Will Elizabeth Holmess intimate partner abuse defense be successful in federal court?

The trial of Theranos founder Elizabeth Holmes, 37, is finally beginning in San Jose following a long delay due to the pandemic. Holmes ran Theranos from 2003 to 2018 under a veil of legal threats and secrecy, securing hundreds of millions in funding and constantly lying to the press. She was lauded as a health technology pioneer and was on the covers of Forbes, Inc. and Fortune. We now know that she perpetrated the biggest fraud in Silicon Valley history. If she’s convicted on all counts, Holmes faces a measly 20 years in federal prison, however she might get an even lighter sentence. We’ve heard that her defense strategy will be to blame her codefendant and ex boyfriend, former Theranos President Sunny Balwani, for intimate partner abuse and for misleading her about the company’s operations and finances. Balwani is being tried separately. MSNBC’s legal analyst, Danny Cevallos, has an analysis of whether this might work. He points out several things I didn’t know, namely that prosecutions in federal court are usually successful and that 90% of cases end in guilty pleas. Here’s some of his essay with more at the source.

Balwani is Holmes’ co-defendant, but his trial has been severed from Holmes’ and will be conducted separately. The unsealed court documents largely pertained to her attorney’s request to divorce the cases so she could mount a defense asserting that Holmes acted under Balwani’s influence. According to Holmes’ legal team, Balwani’s abuse caused Holmes to believe whatever he told her about the company’s financial models. Balwani has denied allegations of abuse, and both Holmes and Balwani have pled not guilty to the fraud charges.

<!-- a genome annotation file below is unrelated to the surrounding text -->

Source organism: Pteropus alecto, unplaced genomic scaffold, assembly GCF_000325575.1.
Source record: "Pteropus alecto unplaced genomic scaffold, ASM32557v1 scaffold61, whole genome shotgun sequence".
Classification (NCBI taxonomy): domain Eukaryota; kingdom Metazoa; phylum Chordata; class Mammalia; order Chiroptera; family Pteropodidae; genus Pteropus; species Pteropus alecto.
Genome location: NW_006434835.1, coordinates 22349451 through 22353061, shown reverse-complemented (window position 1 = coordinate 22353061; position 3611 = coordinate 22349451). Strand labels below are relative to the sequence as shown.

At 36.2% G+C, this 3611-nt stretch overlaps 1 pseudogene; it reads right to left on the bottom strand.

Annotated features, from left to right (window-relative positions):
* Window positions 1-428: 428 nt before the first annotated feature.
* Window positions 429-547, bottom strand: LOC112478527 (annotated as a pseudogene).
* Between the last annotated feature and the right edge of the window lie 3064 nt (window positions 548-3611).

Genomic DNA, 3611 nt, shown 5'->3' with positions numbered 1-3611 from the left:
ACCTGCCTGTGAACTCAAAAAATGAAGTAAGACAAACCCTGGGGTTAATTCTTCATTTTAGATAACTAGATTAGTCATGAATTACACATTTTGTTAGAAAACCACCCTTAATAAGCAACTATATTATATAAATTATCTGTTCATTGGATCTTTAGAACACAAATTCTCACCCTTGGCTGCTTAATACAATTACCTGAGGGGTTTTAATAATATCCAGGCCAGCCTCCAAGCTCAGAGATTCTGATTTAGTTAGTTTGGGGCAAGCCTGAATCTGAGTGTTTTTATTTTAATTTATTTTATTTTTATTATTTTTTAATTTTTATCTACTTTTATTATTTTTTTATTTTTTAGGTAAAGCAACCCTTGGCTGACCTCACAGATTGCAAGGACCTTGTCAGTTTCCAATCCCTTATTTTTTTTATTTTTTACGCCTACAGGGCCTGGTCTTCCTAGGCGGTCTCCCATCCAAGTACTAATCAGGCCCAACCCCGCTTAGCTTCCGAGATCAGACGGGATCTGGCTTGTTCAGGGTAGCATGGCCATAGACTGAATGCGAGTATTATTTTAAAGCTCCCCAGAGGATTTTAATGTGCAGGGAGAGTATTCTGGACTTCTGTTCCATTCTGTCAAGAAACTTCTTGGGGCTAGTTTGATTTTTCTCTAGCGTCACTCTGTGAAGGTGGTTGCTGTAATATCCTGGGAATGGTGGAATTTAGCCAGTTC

It’s a long-shot strategy. But then again, most defense strategies in federal criminal court are, statistically, long-shot strategies. That’s why being creative is part of the job description for federal criminal defense attorneys. Over 90 percent of federal criminal cases end in guilty pleas. Of those criminal defendants who go to trial, about 1 percent are acquitted. The perception that slick defense attorneys regularly pull “not guilty” verdicts out of thin air for guilty-as-sin defendants is a myth, the result of infamous outliers, like the O.J. Simpson verdict.

Not surprisingly, the federal government wins most of its wire fraud cases. In 2019, 597 of 645 wire fraud defendants pleaded guilty. Twenty-eight were convicted at trial. The total number of defendants who went to trial and were acquitted? Two. Ever wonder why former federal prosecutors are so confident when they’re commenting on television? It’s because they’re all winners. They win almost every single case. That has to feel amazing.

[From NBC News]

This essay gave me a lot of hope, and of course there’s more about how this is a tried and true defense strategy and that Holmes has the best lawyers. However, as Cevallos also points out, she was the one who defended the company when the cracks started to show. As I mentioned in earlier coverage, even if Holmes was abused by Balwani that doesn’t erase her culpability in this. Theranos would not exist if it wasn’t for her hubris and grifting. She was the face and fake deep voice of that company and she should be spending the rest of her life in prison. I listened to the podcast The Dropout and saw the HBO Documentary The Inventor. That does not make me an expert in this case, but from what I’ve heard she knew exactly what she was doing. I also hope that former Theranos employees are able to testify. I’m sure they have some insight as to how much Holmes knew and how hard she worked to keep it from investors and the public.


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